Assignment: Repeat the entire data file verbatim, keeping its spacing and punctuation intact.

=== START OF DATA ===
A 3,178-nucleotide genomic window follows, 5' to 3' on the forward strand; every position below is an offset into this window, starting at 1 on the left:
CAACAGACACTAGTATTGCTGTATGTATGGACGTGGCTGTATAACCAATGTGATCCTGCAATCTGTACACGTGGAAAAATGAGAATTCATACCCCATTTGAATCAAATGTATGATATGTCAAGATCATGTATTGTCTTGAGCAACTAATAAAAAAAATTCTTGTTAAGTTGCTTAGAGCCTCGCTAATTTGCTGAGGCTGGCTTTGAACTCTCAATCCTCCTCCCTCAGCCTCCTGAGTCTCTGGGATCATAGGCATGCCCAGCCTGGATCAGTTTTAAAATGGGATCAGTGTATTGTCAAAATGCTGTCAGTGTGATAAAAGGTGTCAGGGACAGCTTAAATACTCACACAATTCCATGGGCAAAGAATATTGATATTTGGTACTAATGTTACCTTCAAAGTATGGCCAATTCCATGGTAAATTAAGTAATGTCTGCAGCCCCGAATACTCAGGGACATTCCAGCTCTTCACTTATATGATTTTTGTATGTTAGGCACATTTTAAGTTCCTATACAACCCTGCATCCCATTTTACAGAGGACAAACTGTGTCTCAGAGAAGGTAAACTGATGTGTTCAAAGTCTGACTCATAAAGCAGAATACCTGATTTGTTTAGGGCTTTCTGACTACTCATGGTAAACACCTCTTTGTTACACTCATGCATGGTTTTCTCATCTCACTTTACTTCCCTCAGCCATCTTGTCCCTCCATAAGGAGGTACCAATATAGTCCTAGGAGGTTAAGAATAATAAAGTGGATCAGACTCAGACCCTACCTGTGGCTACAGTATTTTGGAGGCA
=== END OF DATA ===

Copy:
A 3,178-nucleotide genomic window follows, 5' to 3' on the forward strand; every position below is an offset into this window, starting at 1 on the left:
CAACAGACACTAGTATTGCTGTATGTATGGACGTGGCTGTATAACCAATGTGATCCTGCAATCTGTACACGTGGAAAAATGAGAATTCATACCCCATTTGAATCAAATGTATGATATGTCAAGATCATGTATTGTCTTGAGCAACTAATAAAAAAAATTCTTGTTAAGTTGCTTAGAGCCTCGCTAATTTGCTGAGGCTGGCTTTGAACTCTCAATCCTCCTCCCTCAGCCTCCTGAGTCTCTGGGATCATAGGCATGCCCAGCCTGGATCAGTTTTAAAATGGGATCAGTGTATTGTCAAAATGCTGTCAGTGTGATAAAAGGTGTCAGGGACAGCTTAAATACTCACACAATTCCATGGGCAAAGAATATTGATATTTGGTACTAATGTTACCTTCAAAGTATGGCCAATTCCATGGTAAATTAAGTAATGTCTGCAGCCCCGAATACTCAGGGACATTCCAGCTCTTCACTTATATGATTTTTGTATGTTAGGCACATTTTAAGTTCCTATACAACCCTGCATCCCATTTTACAGAGGACAAACTGTGTCTCAGAGAAGGTAAACTGATGTGTTCAAAGTCTGACTCATAAAGCAGAATACCTGATTTGTTTAGGGCTTTCTGACTACTCATGGTAAACACCTCTTTGTTACACTCATGCATGGTTTTCTCATCTCACTTTACTTCCCTCAGCCATCTTGTCCCTCCATAAGGAGGTACCAATATAGTCCTAGGAGGTTAAGAATAATAAAGTGGATCAGACTCAGACCCTACCTGTGGCTACAGTATTTTGGAGGCA